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L Entries
Elsa Lanchester
Martin Landau
Robert Lansing
Glen A. Larson
Jack Larson
Christopher Lee
Mark Lenard
John Lennon
John Lithgow
June Lockhart
Robert Longo
Peter Lorre
Eugene Lourie
George Lucas
Bela Lugosi
William Lundigan
 
LANDAU, MARTIN
(1931– ). American actor.

SCIENCE FICTION, FANTASY, AND HORROR FILM CREDITS
Acted in: "1984" (1953) (uncredited), episode of Studio One; North by Northwest (Alfred HITCHCOCK 1959); "Mr. Denton on Doomsday" (1959), "The Jeopardy Room" (1964), episodes of The Twilight Zone; "The House of Seven Gables" (1960), episode of Shirley Temple's Storybook; "The Man Who Was Never Born" (1963), "The Bellero Shield" (1964), episodes of The Outer Limits; The Ghost of Sierra de Cobre (Joseph STEFANO and Robert Stevens 1964); "The Second Verdict" (1964), episode of The Alfred Hitchcock Hour; The Greatest Story Ever Told (George Stevens 1965); "The Night of the Red-Eyed Madman" (1965), episode of The Wild, Wild West; "The Bat Cave Affair" (1966), episode of The Man from U.N.C.L.E.; Mission Impossible (tv series) (1966–1969); Mission Impossible Versus the Mob (Paul Stanley 1968) [tv movie reedited from episodes of Mission Impossible]; "Pheasant under Glass" (uncredited) (1969), episode of Get Smart; Under the Sign of Capricorn (1971); Welcome Home, Johnny Bristol (tv movie) (George McGowan 1972); Space: 1999 (tv series) (1975–1977); Alien Attack (Charles Crichton, Lee H. Katzin, and Bill Lenny 1976); Journey Through the Black Sun (Ray Austin and Katzin 1976); Cosmic Princess (Austin and Peter Medak 1976); Destination Moonbase Alpha (Tom Clegg 1976) [the last four all tv movies reedited from episodes of Space: 1999]; Aliens from Spaceship Earth (Don Como 1977); Meteor (Ronald Neame 1979); The Death of Ocean View Park (E. W. Swackhamer 1979); The Return (Greydon Clark 1980); Without Warning (Clark 1980); The Harlem Globetrotters on Gilligan's Island (tv movie) (Peter Baldwin 1981); The Fall of the House of Usher (tv movie) (James L. Conway 1982); Alone in the Dark (Jack Sholder 1982); The Being (Jackie Kong 1983); Access Code (Mark Sobel 1984); Treasure Island (Raoul Ruiz 1985); "The Beacon" (1985), episode of Twilight Zone; Kung Fu: The Movie (tv movie) (Richard Lang 1986); "Final Twist" (1987), episode of Alfred Hitchcock Presents; The Return of the Six Million Dollar Man and the Bionic Woman (tv movie) (Ray Austin 1987); Cyclone (Fred Olen Ray 1987); Paint It Black (Tim Hunter 1989); By Dawn's Early Light (Sholder 1990); Firehead (Peter Yuval 1991); 12:01 (tv movie) (Sholder 1993); Ed Wood (Tim BURTON 1994); Joseph (tv movie) (Roger Young 1995); "The Sting of the Scorpion," "Neogenie Nightmare, Chapter 1: The Insidious Six," "Neogenic Nightmare, Chapter 2: Battle of the Insidious Six" (1995), "Neogenic Nightmare, Chapter 14: The Final Nightmare" (1996) (animated; voice), episodes of Spider-Man; The Adventures of Pinocchio (video game) (Ken Berris 1996); The Adventures of Pinocchio (Steve Barron 1996); The "Space: 1999" Documentary (tv documentary) (Tim Mallett and Glenn Pearce 1996); Merry Christmas, George Bailey (tv movie) (Matthew Diamond 1997); The X-Files (Rob Bowman 1998); The X-Files Movie Special (documentary; host) (Thomas C. Grane 1998); The New Adventures of Pinocchio (Michael ANDERSON 1999); Sleepy Hollow (uncredited) (Burton 1999); "Ed Wood" (1999), episode of E! Mysteries and Scandals; "Tim Burton" (1999), episode of The Directors; In the Beginning (tv movie) (Kevin Connor 2000); Inside TV Land: Get Smart (tv documentary) (Daniel Snyder 2001); Space: 1899 (video short) (Gareth Randall 2004); Making Bela (documentary short) (2004); Reflections on "The X-Files" (documentary short) (2004).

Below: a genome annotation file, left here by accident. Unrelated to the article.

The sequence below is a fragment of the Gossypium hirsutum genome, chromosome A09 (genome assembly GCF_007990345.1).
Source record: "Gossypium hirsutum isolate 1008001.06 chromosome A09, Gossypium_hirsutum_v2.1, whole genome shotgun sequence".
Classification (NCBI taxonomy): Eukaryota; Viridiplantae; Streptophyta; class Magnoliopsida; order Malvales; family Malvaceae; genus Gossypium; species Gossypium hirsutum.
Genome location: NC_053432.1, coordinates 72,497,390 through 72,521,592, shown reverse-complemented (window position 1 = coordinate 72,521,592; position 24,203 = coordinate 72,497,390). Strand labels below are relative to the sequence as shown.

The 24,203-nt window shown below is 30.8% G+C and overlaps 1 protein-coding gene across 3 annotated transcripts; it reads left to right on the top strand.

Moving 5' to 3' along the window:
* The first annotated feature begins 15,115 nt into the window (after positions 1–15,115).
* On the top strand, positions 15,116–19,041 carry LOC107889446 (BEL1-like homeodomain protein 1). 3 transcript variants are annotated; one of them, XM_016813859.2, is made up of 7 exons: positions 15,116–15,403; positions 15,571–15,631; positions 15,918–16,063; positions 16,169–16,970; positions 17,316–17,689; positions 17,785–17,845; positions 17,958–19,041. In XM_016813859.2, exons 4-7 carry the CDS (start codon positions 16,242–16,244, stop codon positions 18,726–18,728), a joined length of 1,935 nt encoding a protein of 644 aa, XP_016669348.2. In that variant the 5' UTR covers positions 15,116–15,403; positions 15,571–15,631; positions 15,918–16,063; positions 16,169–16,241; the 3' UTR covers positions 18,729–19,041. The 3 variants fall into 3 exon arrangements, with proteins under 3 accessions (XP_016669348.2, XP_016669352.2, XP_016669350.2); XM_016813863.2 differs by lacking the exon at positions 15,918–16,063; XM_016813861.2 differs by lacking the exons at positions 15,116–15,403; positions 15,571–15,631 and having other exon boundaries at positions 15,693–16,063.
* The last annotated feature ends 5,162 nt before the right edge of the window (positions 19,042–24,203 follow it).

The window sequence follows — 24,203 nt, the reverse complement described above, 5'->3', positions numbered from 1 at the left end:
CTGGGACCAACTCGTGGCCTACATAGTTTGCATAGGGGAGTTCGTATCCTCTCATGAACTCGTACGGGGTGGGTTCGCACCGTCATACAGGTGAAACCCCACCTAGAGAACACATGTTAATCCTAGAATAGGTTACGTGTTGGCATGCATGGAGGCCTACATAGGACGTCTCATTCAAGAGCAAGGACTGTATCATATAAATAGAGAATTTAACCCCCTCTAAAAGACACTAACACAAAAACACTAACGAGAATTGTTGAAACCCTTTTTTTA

The strikingly different careers of the long-married Martin Landau and Barbara BAIN—who are being added to this encyclopedia simultaneously—illustrate an unfortunate truth about Hollywood, and perhaps about human nature itself. Young actresses are eagerly welcomed and cherished by the film industry, which quickly provides them with many fulfilling opportunities, but then, as they age, they are cruelly cast aside. Young actors are often subjected to a series of humiliations, but if they survive the ordeal and keep working, they later may find themselves experiencing a remarkable "comeback" as they are suddenly embraced by Hollywood in their golden years, given the best roles of their careers, and showered with honors and acclaim. Of course, there are exceptions to the pattern—lionized young actors like James Dean, rediscovered elderly actresses like Jessica Tandy—but more often than not, it seems, actors are allowed by circumstances to get better and better, while actresses are forced by circumstances to get worse and worse.